# Latent heat and molecules

Hi, everybody. Thank you for watching my video
on Physics. In this video, we shall explain latent heat
of fusion and latent heat of vaporization in terms of molecules. Recall that all matters are made of atoms
or molecules. At any temperature above the absolute zero, molecules are not at rest.
Click the link in the description below. (http://www.radian.com.hk/simulations/). Click Heat 1.4 Molecules in a Solid. In a
solid, molecules are vibrating about their equilibrium positions. They cannot move freely
from one place to another. As temperature increases, the molecules vibrate faster. Clearly,
an increase in temperature will increase the kinetic energy of the molecules. Also recall that internal energy is the sum
of kinetic energy and potential energy of the molecules. Since an increase in temperature
will increase the kinetic energy of the molecules, the internal energy U of the object will also
increase. Mathematically, it is expressed as Q=mc ∆T, where Q represents the change
in internal energy ∆U, i.e. Q=∆U, m represents the mass, c represents the specific
heat capacity and ∆T represents the change in temperature. Let’s link up all the things
together: An increase in temperature will increase the kinetic energy of the molecules
or the internal energy of the object. How about phase change? We an object melts
or vaporizes, latent energy must be supplied while the temperature remains constant at
melting point or boiling point. Since temperature remains constant, the kinetic energy of the
molecules does not change but the internal energy is increasing. What kind of energy
of the molecules is increased during melting or vaporization? Pause the video for a while
now and answer the question. Please press the space bar to pause the video for a while
now and write down your answer. Since the internal energy of an object is
the sum of kinetic energy and potential energy of the molecules, if the internal energy increases
but the kinetic energy remains unchanged, then the potential energy of the molecules
must have increased. What is potential energy? If you have two
magnets sticking to each other, you need energy to separate them. The energy supplied to the
magnets is called potential energy. After separation, when the magnets are released,
they will hit each other producing a sound. Here, the stored potential energy is converted
into sound. Similarly, when you stretch a rubber band, you increase its potential energy
so that when it is released, it will fly away. Another example is raising a book. Raising
a book from the table will also increase its potential energy, because when the book is
released, it will hit the table with a loud sound. Scientists believe that molecules attract
each other with an intermolecular force, similar to the force between two magnets. In a solid,
the molecules attract each other strongly so that they cannot separate easily. In addition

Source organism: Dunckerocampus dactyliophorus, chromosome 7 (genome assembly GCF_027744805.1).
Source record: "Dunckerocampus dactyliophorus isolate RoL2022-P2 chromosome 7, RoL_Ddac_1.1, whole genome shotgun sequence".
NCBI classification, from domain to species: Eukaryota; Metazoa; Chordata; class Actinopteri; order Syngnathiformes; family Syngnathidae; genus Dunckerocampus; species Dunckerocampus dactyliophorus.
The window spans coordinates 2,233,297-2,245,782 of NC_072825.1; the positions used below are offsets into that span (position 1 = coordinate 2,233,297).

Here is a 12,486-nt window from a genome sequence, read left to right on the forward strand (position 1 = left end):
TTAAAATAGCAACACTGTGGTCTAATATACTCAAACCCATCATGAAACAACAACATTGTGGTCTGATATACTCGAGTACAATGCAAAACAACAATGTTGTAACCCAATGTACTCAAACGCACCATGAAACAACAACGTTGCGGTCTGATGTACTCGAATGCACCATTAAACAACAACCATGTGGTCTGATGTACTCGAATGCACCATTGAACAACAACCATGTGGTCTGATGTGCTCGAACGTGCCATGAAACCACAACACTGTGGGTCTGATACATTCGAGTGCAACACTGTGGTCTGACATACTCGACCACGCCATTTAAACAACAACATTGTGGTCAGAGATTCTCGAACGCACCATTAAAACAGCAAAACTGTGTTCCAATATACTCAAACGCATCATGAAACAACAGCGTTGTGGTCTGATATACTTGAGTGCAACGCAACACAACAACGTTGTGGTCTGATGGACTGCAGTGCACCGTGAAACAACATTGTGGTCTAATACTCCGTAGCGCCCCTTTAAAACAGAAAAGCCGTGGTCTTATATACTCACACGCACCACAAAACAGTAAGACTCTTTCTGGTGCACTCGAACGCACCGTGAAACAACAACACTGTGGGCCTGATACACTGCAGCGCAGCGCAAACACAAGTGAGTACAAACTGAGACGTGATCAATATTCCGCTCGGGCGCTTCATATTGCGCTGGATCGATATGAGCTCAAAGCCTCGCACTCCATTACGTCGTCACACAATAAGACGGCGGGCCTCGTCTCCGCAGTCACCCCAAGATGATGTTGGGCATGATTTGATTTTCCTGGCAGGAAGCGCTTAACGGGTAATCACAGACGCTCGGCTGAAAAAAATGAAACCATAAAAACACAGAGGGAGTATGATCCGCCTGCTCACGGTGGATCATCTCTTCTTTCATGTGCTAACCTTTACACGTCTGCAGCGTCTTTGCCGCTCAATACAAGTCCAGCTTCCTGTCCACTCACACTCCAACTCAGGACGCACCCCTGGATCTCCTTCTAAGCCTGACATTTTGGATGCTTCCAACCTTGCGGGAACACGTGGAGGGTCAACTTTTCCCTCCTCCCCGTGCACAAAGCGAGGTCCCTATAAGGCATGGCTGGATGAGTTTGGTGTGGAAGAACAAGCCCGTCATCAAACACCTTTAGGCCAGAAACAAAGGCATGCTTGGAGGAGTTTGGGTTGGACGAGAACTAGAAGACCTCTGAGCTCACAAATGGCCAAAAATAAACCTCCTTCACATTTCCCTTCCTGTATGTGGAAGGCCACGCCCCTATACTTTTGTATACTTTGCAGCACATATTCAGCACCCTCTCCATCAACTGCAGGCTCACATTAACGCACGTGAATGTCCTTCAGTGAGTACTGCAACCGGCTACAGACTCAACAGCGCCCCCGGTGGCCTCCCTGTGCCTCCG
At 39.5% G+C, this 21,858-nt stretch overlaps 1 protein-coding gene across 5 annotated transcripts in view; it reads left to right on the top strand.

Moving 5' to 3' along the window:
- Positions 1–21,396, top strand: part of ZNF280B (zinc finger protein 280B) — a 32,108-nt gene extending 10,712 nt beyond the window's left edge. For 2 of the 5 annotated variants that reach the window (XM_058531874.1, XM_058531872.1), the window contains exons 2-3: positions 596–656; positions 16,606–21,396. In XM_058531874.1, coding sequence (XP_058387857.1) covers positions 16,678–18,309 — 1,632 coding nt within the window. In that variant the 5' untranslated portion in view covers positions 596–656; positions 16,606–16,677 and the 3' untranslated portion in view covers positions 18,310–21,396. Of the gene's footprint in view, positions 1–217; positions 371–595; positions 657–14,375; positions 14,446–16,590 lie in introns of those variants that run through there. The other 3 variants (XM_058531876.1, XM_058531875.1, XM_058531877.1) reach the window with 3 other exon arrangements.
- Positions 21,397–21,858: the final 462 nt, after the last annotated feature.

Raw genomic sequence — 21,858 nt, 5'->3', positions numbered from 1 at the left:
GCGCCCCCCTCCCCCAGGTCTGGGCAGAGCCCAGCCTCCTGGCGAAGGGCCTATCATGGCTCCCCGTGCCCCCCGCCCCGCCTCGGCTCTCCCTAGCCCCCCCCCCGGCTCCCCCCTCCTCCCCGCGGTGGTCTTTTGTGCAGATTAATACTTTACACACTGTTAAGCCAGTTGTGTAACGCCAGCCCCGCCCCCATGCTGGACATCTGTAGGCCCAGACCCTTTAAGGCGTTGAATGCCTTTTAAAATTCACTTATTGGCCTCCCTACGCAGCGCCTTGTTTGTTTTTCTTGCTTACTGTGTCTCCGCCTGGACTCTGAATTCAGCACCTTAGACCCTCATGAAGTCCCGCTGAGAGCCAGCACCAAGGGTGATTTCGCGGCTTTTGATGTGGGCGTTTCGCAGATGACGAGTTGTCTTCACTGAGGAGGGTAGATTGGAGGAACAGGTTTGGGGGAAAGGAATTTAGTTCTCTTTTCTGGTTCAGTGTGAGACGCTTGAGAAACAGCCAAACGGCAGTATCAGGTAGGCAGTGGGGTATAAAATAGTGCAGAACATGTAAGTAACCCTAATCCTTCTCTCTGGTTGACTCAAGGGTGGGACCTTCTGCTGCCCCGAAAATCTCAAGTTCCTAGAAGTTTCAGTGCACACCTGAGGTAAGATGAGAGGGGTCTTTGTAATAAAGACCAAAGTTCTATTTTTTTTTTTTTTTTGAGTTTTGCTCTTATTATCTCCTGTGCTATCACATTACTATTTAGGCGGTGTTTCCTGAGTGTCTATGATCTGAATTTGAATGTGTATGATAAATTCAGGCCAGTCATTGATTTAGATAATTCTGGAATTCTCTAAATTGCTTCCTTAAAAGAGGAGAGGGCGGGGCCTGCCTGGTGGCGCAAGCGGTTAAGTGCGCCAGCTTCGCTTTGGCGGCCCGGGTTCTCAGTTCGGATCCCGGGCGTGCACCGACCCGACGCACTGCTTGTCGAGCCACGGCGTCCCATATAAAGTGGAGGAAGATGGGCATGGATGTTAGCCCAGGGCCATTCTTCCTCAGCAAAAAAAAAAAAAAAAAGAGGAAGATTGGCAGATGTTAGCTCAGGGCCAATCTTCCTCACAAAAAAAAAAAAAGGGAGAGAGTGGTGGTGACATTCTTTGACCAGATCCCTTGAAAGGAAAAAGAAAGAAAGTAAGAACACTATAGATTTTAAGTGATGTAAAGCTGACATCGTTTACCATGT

to this, molecules in a solid are arranged in a lattice structure so that the molecules
are vibrating about fixed positions. Energy is needed to break down the lattice structure,
just like energy is needed to break down a house. After the solid is melted into a liquid,
the molecules are free to move. Look at the simulation. Note that the molecules in a liquid
are still closely pack. The latent heat of fusion increases the potential energy of the
molecules. Since the kinetic energy of molecules does not change, melting takes place at a
constant temperature which we call melting point. Let’s look at the change graphically. When
a piece of ice taken out of a freezer is heated, before it melts, its temperature increases
from -8oC. The increase in temperature is explained by the increase in kinetic energy
of the water molecules. When the ice reaches 0oC, it begins to melt. The temperature remains
constant, so do the kinetic energy of the water molecules. The latent heat of fusion
is used to break the lattice structure, increasing the potential energy of the water molecules. When a liquid vaporizes, the volume increases.
During the process, molecules change from closely pack to widely separated. Energy is
needed to separate the molecules against the intermolecular force. This explains why latent
heat of vaporization is needed to vaporize a liquid. For example, a beaker of water placed
inside a pool of boiling water will not boil because the boiling water and the water inside
the beaker do not have a temperature difference large enough to provide the latent heat of
vaporization for the water inside the beaker to boil. The latent heat of vaporization is used to
separate against the intermolecular force, increasing the potential energy of the water
molecules. During boiling, the temperature of the water remains constant, so is the kinetic
energy of the molecules. Only the potential energy of the molecules increases, which is
the latent heat of vaporization. We know that when liquid water changes into
a gas, its volume increases by about 1600 times. Can we say that the size of water molecules